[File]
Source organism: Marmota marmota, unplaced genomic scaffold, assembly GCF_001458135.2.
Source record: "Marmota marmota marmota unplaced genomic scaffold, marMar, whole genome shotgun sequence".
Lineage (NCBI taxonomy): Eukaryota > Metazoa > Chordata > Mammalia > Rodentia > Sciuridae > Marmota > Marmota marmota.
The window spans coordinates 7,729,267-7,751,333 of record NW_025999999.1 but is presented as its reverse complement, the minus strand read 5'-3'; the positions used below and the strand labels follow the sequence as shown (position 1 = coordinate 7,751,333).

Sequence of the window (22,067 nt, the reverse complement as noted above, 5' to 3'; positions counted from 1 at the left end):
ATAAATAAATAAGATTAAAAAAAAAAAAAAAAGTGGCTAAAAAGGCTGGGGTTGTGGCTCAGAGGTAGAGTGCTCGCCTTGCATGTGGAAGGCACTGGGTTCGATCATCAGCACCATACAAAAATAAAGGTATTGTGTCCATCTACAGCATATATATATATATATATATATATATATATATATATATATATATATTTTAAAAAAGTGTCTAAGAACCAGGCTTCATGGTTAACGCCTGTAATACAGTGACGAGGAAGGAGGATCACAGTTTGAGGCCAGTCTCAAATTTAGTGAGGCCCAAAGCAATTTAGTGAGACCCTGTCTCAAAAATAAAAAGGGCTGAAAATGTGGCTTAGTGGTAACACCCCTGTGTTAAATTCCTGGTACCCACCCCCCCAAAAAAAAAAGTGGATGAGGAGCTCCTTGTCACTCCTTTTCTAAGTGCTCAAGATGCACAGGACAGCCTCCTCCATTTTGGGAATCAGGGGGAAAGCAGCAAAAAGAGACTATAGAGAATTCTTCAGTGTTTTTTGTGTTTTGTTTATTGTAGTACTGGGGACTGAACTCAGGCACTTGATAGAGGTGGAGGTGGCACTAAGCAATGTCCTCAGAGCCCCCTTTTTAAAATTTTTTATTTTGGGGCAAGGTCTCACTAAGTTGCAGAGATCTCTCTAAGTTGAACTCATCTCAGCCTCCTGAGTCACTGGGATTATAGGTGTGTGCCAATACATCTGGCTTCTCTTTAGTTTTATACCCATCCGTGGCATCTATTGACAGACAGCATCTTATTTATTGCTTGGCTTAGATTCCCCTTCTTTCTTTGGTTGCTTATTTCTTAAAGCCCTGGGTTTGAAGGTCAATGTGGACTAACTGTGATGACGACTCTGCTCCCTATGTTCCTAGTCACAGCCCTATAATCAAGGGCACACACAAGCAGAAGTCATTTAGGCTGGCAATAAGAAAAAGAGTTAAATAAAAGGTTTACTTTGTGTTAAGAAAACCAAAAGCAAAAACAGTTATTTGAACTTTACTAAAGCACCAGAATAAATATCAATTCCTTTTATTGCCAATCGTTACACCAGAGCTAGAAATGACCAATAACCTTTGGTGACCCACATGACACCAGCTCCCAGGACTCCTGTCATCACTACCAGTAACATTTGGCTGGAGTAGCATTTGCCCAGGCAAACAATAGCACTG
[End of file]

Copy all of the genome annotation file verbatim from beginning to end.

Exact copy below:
Source organism: Marmota marmota, unplaced genomic scaffold, assembly GCF_001458135.2.
Source record: "Marmota marmota marmota unplaced genomic scaffold, marMar, whole genome shotgun sequence".
Lineage (NCBI taxonomy): Eukaryota > Metazoa > Chordata > Mammalia > Rodentia > Sciuridae > Marmota > Marmota marmota.
The window spans coordinates 7,729,267-7,751,333 of record NW_025999999.1 but is presented as its reverse complement, the minus strand read 5'-3'; the positions used below and the strand labels follow the sequence as shown (position 1 = coordinate 7,751,333).

Sequence of the window (22,067 nt, the reverse complement as noted above, 5' to 3'; positions counted from 1 at the left end):
ATAAATAAATAAGATTAAAAAAAAAAAAAAAAGTGGCTAAAAAGGCTGGGGTTGTGGCTCAGAGGTAGAGTGCTCGCCTTGCATGTGGAAGGCACTGGGTTCGATCATCAGCACCATACAAAAATAAAGGTATTGTGTCCATCTACAGCATATATATATATATATATATATATATATATATATATATATATATATTTTAAAAAAGTGTCTAAGAACCAGGCTTCATGGTTAACGCCTGTAATACAGTGACGAGGAAGGAGGATCACAGTTTGAGGCCAGTCTCAAATTTAGTGAGGCCCAAAGCAATTTAGTGAGACCCTGTCTCAAAAATAAAAAGGGCTGAAAATGTGGCTTAGTGGTAACACCCCTGTGTTAAATTCCTGGTACCCACCCCCCCAAAAAAAAAAGTGGATGAGGAGCTCCTTGTCACTCCTTTTCTAAGTGCTCAAGATGCACAGGACAGCCTCCTCCATTTTGGGAATCAGGGGGAAAGCAGCAAAAAGAGACTATAGAGAATTCTTCAGTGTTTTTTGTGTTTTGTTTATTGTAGTACTGGGGACTGAACTCAGGCACTTGATAGAGGTGGAGGTGGCACTAAGCAATGTCCTCAGAGCCCCCTTTTTAAAATTTTTTATTTTGGGGCAAGGTCTCACTAAGTTGCAGAGATCTCTCTAAGTTGAACTCATCTCAGCCTCCTGAGTCACTGGGATTATAGGTGTGTGCCAATACATCTGGCTTCTCTTTAGTTTTATACCCATCCGTGGCATCTATTGACAGACAGCATCTTATTTATTGCTTGGCTTAGATTCCCCTTCTTTCTTTGGTTGCTTATTTCTTAAAGCCCTGGGTTTGAAGGTCAATGTGGACTAACTGTGATGACGACTCTGCTCCCTATGTTCCTAGTCACAGCCCTATAATCAAGGGCACACACAAGCAGAAGTCATTTAGGCTGGCAATAAGAAAAAGAGTTAAATAAAAGGTTTACTTTGTGTTAAGAAAACCAAAAGCAAAAACAGTTATTTGAACTTTACTAAAGCACCAGAATAAATATCAATTCCTTTTATTGCCAATCGTTACACCAGAGCTAGAAATGACCAATAACCTTTGGTGACCCACATGACACCAGCTCCCAGGACTCCTGTCATCACTACCAGTAACATTTGGCTGGAGTAGCATTTGCCCAGGCAAACAATAGCACTG